Complacency alarms industry as FTSE All World hits new highs

Investment managers have raised alarm over the complacency of markets as the FTSE All World index hits record highs.

The FTSE All World, which has a 50 per cent weighting to the US, has risen 21.9 per cent over the last year, and 8.1 per cent since Donald Trump won the White House in the US election just over three months ago.

Its previous all-time high was in May 2015.

Dave Jeal, head of investment products at stockbroker Interactive Investor, questions how long indices on both sides of the Atlantic can continue to rise. The FTSE 100 closed Wednesday just above 7,300.

Presidential tweets have the potential to cause alarm, and his latest run in with his security services will continue to cast a shadow over US-Russian relations.

“The Brexit trigger looks set to be pulled to plan. French and German elections might throw-up a scare: any signs of EU fragmentation will worry already nervy markets.”

Thesis Asset Management’s Michael Lally believes the “classic indicators” of a market about to correct are in place.

“[There is a broad acceptance amongst the participants that, although prices might be looking a little stretched, not to worry because the momentum is strong, the economic backdrop is supportive and the alternatives are even more expensive or unpalatable,” Lally says.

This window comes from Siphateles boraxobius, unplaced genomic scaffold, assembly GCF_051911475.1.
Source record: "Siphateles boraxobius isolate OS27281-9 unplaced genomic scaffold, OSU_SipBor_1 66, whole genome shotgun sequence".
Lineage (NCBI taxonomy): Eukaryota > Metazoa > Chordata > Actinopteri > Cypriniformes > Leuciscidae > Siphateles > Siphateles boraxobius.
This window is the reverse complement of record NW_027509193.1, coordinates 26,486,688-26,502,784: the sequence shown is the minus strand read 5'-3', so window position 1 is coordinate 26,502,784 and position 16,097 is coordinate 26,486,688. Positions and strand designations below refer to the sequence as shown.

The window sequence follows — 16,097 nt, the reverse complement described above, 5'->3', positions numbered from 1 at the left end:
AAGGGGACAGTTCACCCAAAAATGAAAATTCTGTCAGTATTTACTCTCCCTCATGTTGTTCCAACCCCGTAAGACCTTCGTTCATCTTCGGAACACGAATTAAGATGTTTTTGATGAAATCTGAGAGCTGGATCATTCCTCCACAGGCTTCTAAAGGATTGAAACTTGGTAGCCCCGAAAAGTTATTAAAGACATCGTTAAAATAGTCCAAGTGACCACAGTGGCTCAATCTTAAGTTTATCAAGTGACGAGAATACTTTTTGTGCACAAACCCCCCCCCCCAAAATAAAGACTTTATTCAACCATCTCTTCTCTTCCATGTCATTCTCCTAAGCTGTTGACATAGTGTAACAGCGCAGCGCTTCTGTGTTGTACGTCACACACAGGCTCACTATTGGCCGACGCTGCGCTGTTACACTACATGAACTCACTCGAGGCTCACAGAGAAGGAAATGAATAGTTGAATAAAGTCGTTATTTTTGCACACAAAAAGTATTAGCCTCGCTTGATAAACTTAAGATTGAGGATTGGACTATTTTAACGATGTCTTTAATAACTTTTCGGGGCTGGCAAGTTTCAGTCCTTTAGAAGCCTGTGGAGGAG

Lally says investors should look to debt markets for the first sign of storm clouds.

With a constant flow of new funds to invest, Lally warns asset managers could become distressed buyers.

Hermes Investment Management chief investment officer Eoin Murray says currency volatility right now is much better at tracking uncertainty. “Currency markets are a lot more fearful than equity participants right now.”

In equity markets on the other hand, Vix is in the bottom percentile of its history, Murray points out.

“Currency markets have a much broader, diverse group of participants. It’s not just investors; it’s people doing business from geography to geography, it’s producers, it’s the central governments themselves.”

Murray adds: “To some extent you’d say greater diversity leads to less chance of a herding effect and everyone missing the big elephant in the room – or ignoring it.”

Inflation rising faster than expected or the the US Federal Reserve raising rates more than twice this year could shake investors out of their complacency and prompt a correction in equity markets.